Objective: To create an immunodeficient mouse model that spontaneously develops hyperglycemia to serve as a diabetic host for human islets and stem cell-derived beta-cells in the absence or presence of a functional human immune system.
Research design and methods: We backcrossed the Ins2(Akita) mutation onto the NOD-Rag1(null) IL2rgamma(null) strain and determined 1) the spontaneous development of hyperglycemia, 2) the ability of human islets, mouse islets, and dissociated mouse islet cells to restore euglycemia, 3) the generation of a human immune system following engraftment of human hematopoietic stem cells, and 4) the ability of the humanized mice to reject human islet allografts.
Results: We confirmed the defects in innate and adaptive immunity and the spontaneous development of hyperglycemia conferred by the IL2rgamma(null), Rag1(null), and Ins2(Akita) genes in NOD-Rag1(null) IL2rgamma(null) Ins2(Akita) (NRG-Akita) mice. Mouse and human islets restored NRG-Akita mice to normoglycemia. Insulin-positive cells in dissociated mouse islets, required to restore euglycemia in chemically diabetic NOD-scid IL2rgamma(null) and spontaneously diabetic NRG-Akita mice, were quantified following transplantation via the intrapancreatic and subrenal routes. Engraftment of human hematopoietic stem cells in newborn NRG-Akita and NRG mice resulted in equivalent human immune system development in a normoglycemic or chronically hyperglycemic environment, with >50% of engrafted NRG-Akita mice capable of rejecting human islet allografts.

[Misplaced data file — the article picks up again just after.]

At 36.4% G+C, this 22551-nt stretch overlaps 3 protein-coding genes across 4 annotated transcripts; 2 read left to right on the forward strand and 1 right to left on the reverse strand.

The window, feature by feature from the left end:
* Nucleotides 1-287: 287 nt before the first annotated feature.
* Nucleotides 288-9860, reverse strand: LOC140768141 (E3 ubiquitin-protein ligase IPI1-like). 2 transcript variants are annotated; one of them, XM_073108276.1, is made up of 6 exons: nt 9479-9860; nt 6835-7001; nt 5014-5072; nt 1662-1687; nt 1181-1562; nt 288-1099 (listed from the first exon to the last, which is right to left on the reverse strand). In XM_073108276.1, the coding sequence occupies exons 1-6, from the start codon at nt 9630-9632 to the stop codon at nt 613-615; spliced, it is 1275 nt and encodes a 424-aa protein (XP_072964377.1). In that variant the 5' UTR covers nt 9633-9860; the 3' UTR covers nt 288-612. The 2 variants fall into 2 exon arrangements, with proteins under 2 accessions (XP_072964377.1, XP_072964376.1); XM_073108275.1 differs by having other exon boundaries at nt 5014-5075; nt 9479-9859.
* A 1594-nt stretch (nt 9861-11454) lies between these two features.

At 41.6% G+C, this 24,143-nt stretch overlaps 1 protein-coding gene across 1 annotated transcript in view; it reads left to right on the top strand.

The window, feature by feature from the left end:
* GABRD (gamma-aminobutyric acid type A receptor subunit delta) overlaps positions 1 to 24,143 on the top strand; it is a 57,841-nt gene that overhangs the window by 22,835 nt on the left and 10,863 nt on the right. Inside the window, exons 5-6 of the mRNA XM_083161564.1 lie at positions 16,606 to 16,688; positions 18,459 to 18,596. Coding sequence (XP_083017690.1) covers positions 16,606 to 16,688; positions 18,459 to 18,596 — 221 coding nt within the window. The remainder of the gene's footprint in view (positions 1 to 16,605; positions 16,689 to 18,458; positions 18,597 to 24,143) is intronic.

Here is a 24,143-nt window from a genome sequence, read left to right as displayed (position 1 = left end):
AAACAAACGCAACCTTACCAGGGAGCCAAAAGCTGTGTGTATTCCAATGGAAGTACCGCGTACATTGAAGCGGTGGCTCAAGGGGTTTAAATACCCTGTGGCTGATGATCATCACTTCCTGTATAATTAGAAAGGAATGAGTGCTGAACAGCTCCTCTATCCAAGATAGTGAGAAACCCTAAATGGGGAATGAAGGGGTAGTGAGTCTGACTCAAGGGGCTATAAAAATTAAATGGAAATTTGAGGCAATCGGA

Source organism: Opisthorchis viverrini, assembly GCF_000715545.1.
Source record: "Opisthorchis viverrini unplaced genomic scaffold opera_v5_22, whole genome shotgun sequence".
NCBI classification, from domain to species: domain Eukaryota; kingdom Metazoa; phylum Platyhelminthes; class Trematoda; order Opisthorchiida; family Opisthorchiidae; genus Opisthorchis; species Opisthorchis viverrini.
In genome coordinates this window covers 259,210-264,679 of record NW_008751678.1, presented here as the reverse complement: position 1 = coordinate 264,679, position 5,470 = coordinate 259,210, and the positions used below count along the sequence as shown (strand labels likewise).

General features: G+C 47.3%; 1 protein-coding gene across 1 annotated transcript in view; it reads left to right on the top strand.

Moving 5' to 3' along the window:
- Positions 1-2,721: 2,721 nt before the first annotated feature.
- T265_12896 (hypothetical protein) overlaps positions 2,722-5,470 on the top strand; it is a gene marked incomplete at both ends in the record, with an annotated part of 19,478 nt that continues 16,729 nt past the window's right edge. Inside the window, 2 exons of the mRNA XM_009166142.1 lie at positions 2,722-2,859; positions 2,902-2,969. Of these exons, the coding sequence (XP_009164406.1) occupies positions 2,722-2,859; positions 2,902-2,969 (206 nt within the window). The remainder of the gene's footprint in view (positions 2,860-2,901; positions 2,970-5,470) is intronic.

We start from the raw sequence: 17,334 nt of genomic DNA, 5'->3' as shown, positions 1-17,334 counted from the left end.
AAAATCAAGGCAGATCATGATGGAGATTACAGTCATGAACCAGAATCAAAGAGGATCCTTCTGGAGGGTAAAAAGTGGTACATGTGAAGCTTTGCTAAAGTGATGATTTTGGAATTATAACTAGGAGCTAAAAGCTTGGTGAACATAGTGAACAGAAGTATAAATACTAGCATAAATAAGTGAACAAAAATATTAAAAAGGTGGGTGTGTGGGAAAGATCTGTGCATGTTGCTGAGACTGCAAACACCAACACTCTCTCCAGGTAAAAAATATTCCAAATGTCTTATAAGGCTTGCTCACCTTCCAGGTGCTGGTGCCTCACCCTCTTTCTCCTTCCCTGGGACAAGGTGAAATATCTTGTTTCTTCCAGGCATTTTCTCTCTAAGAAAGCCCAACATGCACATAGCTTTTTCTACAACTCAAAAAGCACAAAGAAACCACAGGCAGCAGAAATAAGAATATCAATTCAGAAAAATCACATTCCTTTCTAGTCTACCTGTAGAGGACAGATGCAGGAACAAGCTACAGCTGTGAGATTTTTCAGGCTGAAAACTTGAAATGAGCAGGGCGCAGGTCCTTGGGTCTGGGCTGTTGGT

Conclusions: NRG-Akita mice provide a model system for validation of the function of human islets and human adult stem cell, embryonic stem cell, or induced pluripotent stem cell-derived beta-cells in the absence or presence of an alloreactive human immune system.